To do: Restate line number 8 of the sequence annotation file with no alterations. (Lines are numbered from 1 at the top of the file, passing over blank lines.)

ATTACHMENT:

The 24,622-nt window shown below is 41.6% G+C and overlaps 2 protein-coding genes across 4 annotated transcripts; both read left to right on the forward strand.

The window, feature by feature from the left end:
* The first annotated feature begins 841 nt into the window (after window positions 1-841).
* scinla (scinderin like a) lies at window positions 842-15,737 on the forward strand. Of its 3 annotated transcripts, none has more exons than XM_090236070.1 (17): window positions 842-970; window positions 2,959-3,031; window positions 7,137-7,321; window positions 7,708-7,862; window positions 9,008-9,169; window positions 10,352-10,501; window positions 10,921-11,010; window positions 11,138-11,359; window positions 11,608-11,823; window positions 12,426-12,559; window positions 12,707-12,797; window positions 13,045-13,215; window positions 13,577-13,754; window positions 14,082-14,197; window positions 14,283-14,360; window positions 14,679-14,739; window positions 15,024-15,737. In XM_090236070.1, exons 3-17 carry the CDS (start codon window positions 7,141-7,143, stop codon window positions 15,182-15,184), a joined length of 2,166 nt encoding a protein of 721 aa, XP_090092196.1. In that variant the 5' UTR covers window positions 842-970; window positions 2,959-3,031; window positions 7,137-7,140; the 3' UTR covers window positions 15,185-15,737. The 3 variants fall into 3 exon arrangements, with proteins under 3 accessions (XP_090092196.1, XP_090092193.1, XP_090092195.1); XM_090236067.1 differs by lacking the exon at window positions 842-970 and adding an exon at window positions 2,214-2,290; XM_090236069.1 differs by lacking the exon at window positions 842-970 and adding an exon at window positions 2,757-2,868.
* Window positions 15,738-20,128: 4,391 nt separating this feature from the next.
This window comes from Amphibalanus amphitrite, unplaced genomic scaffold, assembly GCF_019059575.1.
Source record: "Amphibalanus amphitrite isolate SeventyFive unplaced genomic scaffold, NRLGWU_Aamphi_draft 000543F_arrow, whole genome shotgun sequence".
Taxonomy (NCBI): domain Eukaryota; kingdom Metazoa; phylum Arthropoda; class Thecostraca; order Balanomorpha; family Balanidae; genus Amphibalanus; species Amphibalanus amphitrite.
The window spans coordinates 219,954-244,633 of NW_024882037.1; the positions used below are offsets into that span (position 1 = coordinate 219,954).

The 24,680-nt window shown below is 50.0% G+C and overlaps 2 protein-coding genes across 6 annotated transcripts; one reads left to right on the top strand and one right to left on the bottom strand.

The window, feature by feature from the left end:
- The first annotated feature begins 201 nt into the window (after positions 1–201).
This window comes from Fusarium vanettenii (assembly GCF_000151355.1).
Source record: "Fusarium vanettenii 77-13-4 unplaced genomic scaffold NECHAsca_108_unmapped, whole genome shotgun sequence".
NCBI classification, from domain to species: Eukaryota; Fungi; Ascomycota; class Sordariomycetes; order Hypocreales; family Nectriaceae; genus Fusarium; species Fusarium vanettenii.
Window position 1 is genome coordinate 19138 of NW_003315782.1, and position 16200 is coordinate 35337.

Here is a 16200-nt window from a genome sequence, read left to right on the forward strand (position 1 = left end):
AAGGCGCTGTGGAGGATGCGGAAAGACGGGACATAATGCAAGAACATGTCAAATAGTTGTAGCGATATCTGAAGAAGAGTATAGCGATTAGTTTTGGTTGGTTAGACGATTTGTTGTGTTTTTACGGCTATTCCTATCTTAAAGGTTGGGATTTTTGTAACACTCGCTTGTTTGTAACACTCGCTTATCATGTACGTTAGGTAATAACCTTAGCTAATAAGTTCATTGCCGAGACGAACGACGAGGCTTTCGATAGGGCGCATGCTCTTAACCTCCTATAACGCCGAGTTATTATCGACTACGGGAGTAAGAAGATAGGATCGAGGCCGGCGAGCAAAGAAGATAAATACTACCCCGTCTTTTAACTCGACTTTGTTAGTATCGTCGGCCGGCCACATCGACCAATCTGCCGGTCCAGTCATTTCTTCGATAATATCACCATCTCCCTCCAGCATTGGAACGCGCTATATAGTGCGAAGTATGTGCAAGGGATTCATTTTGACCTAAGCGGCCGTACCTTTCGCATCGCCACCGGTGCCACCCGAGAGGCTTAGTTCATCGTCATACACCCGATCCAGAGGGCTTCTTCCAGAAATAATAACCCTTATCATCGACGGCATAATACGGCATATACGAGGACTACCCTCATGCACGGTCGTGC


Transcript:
Taxonomy (NCBI): domain Eukaryota; kingdom Metazoa; phylum Arthropoda; class Thecostraca; order Balanomorpha; family Balanidae; genus Amphibalanus; species Amphibalanus amphitrite.